Lisa Joy’s tech-noir thriller Reminiscence is a film which, like a few this year, I unfortunately missed at the cinema, which annoyed me as it seemed right up my street – someone went and made an adult, intelligent sci-fi thriller and I didn’t get to see it, and like BR2049 it bombed spectacularly. So I was really looking forward to seeing it when it came to home video, and naturally I went the full 4K UHD route (with hindsight its a pleasant surprise it has turned up on the format at all), but it proved rather disappointing. It turns out that, for all it does well -and it does indeed do some things very well- its badly flawed, unfortunately. It’s not bad, exactly- it just doesn’t tie together somehow, it doesn’t really work, overall, which is frustrating because some elements are very good indeed. Its a case of being clumsy where it really needed to soar, and perhaps being overly familiar.
So many films and tv shows one sees these days, if they aren’t actually remakes or reboots, they still often seem to be a combination of the ‘greatest hits’ of someone’s DVD collection. Maybe its the entertainment industry’s sincerest form of flattery, or a reminder that there really is nothing new under the sun.
Reminiscence is hitched upon the central conceit that an invention enables people to re-live some of their past experiences which can be visualised for others to see and record, and this also enables access to forgotten memories or the ability to vividly recall things otherwise only dimly remembered. The law enforcement agencies use this machine to interrogate suspects who can be prosecuted by the evidence their memories reveal – an inversion of the ‘future crime’ of Memory Report, then, but similarly projecting crimes for others to see and record for evidence, criminals being betrayed by their own memories or those of witnesses.
The seductive aspect of reliving good memories, especially in the distinctly dystopian world which Reminiscence proposes, reminds one of another tech-noir thriller, Kathryn Bigelow’s Strange Days, and its device which enabled the recording of events for others to experience, itself similar to Douglas Trumbull’s Brainstorm of some years before. Some characters in Reminiscence are doomed to endlessly return to and re-experience good times in just the same way as Ralph Fiennes’ Lenny in Strange Days, and indeed this is something mirrored by the ultimate fate of this film’s main character, Nick Bannister (Hugh Jackman), who can’t let go of his muse, Mae (Rebecca Ferguson) any more than Lenny can shake off his obsession over his own lost love. So Reminiscence seems to come to us now third-hand, almost, rather than be anything actually new, ironically leaking reminiscences of other films- I don’t really mind that if its done in some new and interesting way, but this is where the film slips up. While there is some political subtext and a crime to solve, Lisa Joy treats that as secondary to its romance woven through the narrative, and its that which doesn’t entirely convince. Hugh Jackman and Rebecca Ferguson are very good actors but they just seem a little too ‘perfect’ to convince as the flawed, haunted characters that Joy wants them to be. There is a feeling that we are always watching beautiful people merely approximating what desperate, hungry and haunted characters might be like were they a little more, well, ordinary like the rest of us. Perhaps this is always true of Hollywood product.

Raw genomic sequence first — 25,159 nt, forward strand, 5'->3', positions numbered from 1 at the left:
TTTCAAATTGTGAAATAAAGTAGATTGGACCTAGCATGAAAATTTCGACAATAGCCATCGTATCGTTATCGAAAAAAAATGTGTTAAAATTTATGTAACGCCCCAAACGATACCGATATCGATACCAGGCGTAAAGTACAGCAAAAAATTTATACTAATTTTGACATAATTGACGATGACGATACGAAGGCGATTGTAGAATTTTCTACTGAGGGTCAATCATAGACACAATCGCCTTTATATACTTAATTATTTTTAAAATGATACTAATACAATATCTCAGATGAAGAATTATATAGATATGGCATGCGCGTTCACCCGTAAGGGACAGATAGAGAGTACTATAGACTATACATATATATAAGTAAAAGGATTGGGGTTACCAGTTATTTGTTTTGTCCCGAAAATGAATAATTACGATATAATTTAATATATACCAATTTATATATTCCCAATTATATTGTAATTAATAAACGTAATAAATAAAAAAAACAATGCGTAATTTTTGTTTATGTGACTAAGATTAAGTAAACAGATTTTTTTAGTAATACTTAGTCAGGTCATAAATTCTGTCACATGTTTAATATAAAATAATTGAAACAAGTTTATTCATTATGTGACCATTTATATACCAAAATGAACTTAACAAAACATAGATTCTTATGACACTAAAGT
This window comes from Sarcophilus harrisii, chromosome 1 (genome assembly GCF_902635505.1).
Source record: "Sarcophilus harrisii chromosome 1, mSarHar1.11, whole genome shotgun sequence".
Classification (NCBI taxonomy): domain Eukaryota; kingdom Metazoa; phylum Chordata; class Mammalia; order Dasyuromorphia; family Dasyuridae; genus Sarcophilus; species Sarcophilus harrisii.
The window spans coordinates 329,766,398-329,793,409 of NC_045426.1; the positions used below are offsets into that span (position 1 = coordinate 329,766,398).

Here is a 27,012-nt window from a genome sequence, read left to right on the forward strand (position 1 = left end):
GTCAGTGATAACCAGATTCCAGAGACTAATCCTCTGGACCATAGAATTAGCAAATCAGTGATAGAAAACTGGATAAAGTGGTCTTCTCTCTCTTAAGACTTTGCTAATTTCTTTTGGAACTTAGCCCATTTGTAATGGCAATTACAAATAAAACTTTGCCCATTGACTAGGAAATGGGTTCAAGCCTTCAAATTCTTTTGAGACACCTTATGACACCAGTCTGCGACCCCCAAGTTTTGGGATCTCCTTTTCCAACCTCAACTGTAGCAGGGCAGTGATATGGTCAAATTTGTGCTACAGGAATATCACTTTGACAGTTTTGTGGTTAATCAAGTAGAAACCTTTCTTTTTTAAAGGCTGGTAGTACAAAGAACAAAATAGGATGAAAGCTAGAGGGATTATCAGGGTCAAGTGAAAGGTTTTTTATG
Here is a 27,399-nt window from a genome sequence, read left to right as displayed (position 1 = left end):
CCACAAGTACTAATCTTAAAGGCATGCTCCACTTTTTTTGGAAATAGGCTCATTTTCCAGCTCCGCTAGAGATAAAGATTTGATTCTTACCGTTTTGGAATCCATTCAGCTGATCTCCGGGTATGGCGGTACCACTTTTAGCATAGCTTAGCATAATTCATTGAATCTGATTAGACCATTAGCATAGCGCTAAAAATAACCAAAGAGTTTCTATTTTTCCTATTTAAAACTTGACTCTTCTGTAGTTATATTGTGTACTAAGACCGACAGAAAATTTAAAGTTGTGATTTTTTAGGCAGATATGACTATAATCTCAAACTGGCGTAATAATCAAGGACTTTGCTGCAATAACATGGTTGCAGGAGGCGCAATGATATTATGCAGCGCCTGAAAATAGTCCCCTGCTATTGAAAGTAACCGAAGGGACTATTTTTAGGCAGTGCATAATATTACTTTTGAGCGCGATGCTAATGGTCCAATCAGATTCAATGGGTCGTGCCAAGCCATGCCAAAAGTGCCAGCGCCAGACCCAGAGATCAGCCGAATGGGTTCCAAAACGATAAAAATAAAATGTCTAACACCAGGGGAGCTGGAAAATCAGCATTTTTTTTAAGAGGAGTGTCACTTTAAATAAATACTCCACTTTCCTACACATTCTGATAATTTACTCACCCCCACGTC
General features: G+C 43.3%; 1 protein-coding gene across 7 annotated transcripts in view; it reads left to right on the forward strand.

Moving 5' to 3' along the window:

There is, to be sure, a really great film in here, somewhere. Considering recent world attention on Climate Change and rising sea levels, seeing a film portraying a possible nightmare scenario spun off of that -in this case a half-submerged Miami and days so hot that everyone sleeps in the day and spend the majority of their waking hours during the night-as vividly as this film does is something timely and fascinating. And the reliance of the survivors upon the new technology to re-experience memories and experiences of better times as an avenue of escape is very interesting, and similar to how people during the pandemic have eulogised old pre-COVID traditions and pursuits like, hey, going to the cinema like we used to, or perhaps re-watching films that remind us of better times. There is perhaps a subtext there upon fantasy and escape and what catharsis films themselves provide us, and what a dead-end that may be.
So what goes wrong exactly? I think its partly the romance that doesn’t wholly convince, and as that’s the central interest for Lisa Joy that’s a pretty fundamental failing. The crime that hangs in the background concerning a wealthy family, an illegitimate child, a bent cop and resultant murders just doesn’t interest either, really. Maybe its just too many balls to juggle in the air; I rather suspect that Lisa Joy has more success with so many narrative threads when she’s spacing them over an eight or ten-episode series on HBO rather than a two-hour movie, and films always tend to need cohesive, satisfying endings, not more mystery boxes.
As someone who has watched quite a few film noir lately, I also think that Reminiscence could have possibly done without its narration, a noir device that doesn’t, to be honest, really work for me here. I always prefer film-makers to show me, don’t tell me, and the best noir, no matter how complex they may be, can often manage just fine without a voice explaining it all. Maybe I’m wrong and don’t appreciate that post-millennials are lazier.
Maybe Reminiscence is just another victim of dystopian films just not appealing to audiences right now- maybe we’re swerving back to the days of post-Vietnam 1977 and audiences just want escapist fun. We’re living in a dystopian world as it is, and we know the future increasingly looks bleak; we don’t necessarily need films to remind us, or show us how bad it might get. Or maybe we just want better movies.